My last games room update was in September... it's developed a little since then. Here's a tour:
More consoles to come, once I've revisited the parents' loft! As the PS1 does nothing that the PS2 can't do, it will have to go back into storage to make room for the Sega Saturn. I currently can't get the Megadrive to work (it has worked in the past though), so will have to investigate that. The tiny NES clone next to it works really well - I tested it out today and it is great. Other points of pride in this shot are the Tron propaganda poster, the Tron Legacy iPod dock, Elektra statue and DeLorean model.
I'm displaying some of my comics in rigid holders, clipped to hanging cables. It's a good way to make them interchangeable, while minimising the amount of holes in the wall.
More posters. Being a grown up, I now frame them :-)
Here is a review I did for a gaming website when Resident Evil 5 was first released a few years ago. It’s not really retro, so I didn’t think it fit the theme of my other game reviews – hence it is being shoehorned into the Blog section. Hope you enjoy it!
The trailer for Resident Evil 5 earned the game a little notoriety (the basic premise was a white guy walking into an African village and proceeding to kill all the villagers...) long before the release date. Viewers also picked up on the increased action and seemingly insurmountable swarms of fast-moving enemies. It definitely seemed like this addition to the franchise would be a different beast to earlier entries.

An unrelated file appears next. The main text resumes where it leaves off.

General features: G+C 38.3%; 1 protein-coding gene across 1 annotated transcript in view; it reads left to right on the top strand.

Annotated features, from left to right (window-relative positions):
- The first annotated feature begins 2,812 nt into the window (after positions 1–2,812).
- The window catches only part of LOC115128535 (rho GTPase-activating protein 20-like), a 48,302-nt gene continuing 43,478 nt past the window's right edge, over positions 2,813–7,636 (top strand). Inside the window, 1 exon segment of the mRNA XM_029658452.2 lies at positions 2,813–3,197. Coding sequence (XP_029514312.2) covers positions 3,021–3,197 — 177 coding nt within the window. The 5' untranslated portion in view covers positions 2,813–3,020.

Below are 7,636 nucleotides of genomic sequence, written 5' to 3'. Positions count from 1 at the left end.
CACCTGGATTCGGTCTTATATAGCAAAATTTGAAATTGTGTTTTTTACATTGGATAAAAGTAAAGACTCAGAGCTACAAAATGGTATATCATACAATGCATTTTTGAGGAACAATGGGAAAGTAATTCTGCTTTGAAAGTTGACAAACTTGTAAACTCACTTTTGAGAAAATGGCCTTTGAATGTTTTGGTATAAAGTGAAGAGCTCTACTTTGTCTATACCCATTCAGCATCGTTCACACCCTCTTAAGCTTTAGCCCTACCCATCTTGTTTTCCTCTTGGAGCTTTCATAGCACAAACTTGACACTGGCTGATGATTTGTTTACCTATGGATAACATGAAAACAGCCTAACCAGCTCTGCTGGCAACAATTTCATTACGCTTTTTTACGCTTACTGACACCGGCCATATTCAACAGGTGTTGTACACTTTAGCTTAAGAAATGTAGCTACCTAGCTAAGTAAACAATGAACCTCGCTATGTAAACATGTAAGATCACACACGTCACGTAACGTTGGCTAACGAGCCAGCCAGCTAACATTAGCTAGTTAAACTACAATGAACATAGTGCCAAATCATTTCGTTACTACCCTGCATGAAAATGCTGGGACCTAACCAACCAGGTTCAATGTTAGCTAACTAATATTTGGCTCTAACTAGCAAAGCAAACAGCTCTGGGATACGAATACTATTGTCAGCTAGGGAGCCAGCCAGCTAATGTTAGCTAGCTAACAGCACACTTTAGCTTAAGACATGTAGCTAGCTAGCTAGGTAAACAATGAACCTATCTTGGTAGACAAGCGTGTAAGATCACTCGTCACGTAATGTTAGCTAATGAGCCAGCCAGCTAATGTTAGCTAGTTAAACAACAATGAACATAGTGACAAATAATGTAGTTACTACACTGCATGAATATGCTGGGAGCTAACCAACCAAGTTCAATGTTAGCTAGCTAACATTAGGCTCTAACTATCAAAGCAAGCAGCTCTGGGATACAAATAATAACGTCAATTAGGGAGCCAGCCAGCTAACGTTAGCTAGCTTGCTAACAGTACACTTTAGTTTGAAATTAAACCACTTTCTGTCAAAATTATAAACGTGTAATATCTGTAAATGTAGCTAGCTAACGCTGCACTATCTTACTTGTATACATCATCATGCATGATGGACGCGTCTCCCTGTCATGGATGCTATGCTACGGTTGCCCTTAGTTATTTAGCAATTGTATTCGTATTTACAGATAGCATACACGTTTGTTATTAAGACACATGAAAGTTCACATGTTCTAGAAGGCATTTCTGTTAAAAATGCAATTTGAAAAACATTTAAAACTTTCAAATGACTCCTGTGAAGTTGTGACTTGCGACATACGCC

By now there is probably little need to explain the Resident Evil back story. In a nutshell, the Umbrella Corporation created a virus which turned the residents of Raccoon City into zombies. The first game was set in a mansion, and as such, is pretty much the only game in the series for which the title “Resident Evil” is actually appropriate. But that's beside the point. Throughout the series, various cops/special forces teams/random people in berets have been sent in to sort out the zombies, with varying success. Basically, at the end of each game you'll have to blow something up with a rocket launcher and it would seem that the zombie problem has been fixed... until a sequel is released a year or so later and the undead are shuffling around somewhere else! If I didn't know that zombie uprisings are notoriously difficult to suppress, I'd think Capcom were just in this for the money, and that the Resident Evil story may never reach a satisfying conclusion!
Regardless, the Resident Evil franchise has been going since 1996 and has undergone various changes over the years. The first few games were famous for their fixed camera angles which framed each scene like a movie, creating a tense atmosphere where zombies, mutant dogs or even crows could appear out of nowhere and make the player jump. These games were also notable for presenting the player with puzzles to solve in between bouts of zombie slaying. Simon Pegg summed it up best in an episode of Spaced: “It's a subtle blend of lateral thinking and extreme violence”.
In 2004 the Resident Evil series dramatically changed. Part 4 was released for the Playstation 2 and GameCube (and later ported to the Wii); with game play focusing more on action than scares. The camera was now changed to a third-person view behind the hero, giving the player a more practical view of the action, but limiting the potential for scares. The story veered away from traditional zombie fare too, giving us more active enemies with strange parasites inside them that provided more of a challenge to dispatch. This new direction was for the best: the game was a critical success, with the new view and ease of control being praised.